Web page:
why compressed biomass pellets turn black?

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There are a number of reasons why compressed biomass pellets made by pellet mills turn black. These reasons are outlined below:

compressed pellets

  • Carbonization: The biomass pellets turn black via carbonization when they are passed through the holes of a pellet mill die. The pellet fuel that comes from these carbonized and blackened pellets is perhaps of a better quality due to the increased ability to hold heat within them. This fuel hence becomes of better value.
  • Dry Feedstock: When pellets are compressed in the machine, they could end up creating fuel of different quality, depending on the moisture content of the feedstock used. When the moisture content is between 20 and 25 percent, the compression of the pellets may produce a large amount of vapour. The surface of the pellets will have multiple fracture points with low density. This is a very low quality product. When the moisture content is between 15 and 20 percent, the pellet fuel produced will be high in thermal value among other things. This is very high quality fuel. For this reason, people prefer the percentage of moisture to be between 15 and 20. Some like the moisture to be even lower (between 10 and 15 percent). Unfortunately, this will also result in low quality fuel.
  • Altered Enzymes: The raw materials for these fuels will have undergone various changes in weather (such as rain and wind), resulting in compressed pellets turning black (this is due to the changing of the raw materials’ enzymes). This enzyme change results in the thermal qualities of the pellets to be lowered, even though the surfaces will not have many fractures. Nonetheless, the quality of the fuel will be lowered, and hence pellets that have undergone this are not well liked.

How is good quality pellets made? 

The following is one of our biomass pellet plant located in Chile. The capacity of this pellet fuel production is 4.5~6 tones per hour. The main raw material of this plant is pine wood and eucalyptus wood. Feel free to contact us for more details of our successful large scale pelletizing projects.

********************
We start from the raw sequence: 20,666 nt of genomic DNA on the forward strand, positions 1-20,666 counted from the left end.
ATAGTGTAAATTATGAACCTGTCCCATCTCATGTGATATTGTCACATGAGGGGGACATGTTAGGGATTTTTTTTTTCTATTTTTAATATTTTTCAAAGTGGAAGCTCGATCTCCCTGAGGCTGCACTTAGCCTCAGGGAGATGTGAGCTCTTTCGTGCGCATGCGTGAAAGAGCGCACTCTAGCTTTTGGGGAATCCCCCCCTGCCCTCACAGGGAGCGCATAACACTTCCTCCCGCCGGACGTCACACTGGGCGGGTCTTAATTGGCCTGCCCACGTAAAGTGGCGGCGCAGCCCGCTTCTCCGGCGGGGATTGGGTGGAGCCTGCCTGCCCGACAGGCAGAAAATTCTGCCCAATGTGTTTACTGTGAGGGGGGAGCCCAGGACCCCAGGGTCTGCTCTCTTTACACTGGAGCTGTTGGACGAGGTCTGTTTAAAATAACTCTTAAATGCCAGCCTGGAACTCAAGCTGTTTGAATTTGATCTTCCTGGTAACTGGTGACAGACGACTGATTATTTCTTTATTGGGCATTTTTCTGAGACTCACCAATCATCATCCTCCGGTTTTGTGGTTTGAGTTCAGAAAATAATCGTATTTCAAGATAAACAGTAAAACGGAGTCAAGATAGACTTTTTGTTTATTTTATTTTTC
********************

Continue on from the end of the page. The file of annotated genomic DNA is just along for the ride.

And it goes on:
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Size of Feedstock

Prior to feeding the raw biomass materials into the pellet mill, they ought to be crushed using a straw crushing machine. The resultant crushed material has to adhere to the size of the die holes through which they will be passed in the pellet mill. This means that they should be smaller than the hole, though not too small. If the crushed material is not just the right size, it will show in the quality of the oil produced (it will be poor quality). Of course, the size of this feedstock will depend on the factory that is making the oil.

Adhesive Ability

The biomass feedstock, once crushed, should have some adhesive force about it. The adhesive ability is mainly based on the lignin content of biomass feedstock.

Moisture Content

There are certain standards that the crushed biomass materials must adhere to in relation to their moisture content. Basically, just as with the size of the crushed material, it should be just right. Too wet or too dry will have a negative effect on the final output. Again, as with the previous point, the standards of moisture content for these crushed pellets depends on the factory to which they are taken for processing. Generally, the finished products should have a moisture content of less than 13 percent after drying. This is the standard for most biomass pellet mills.

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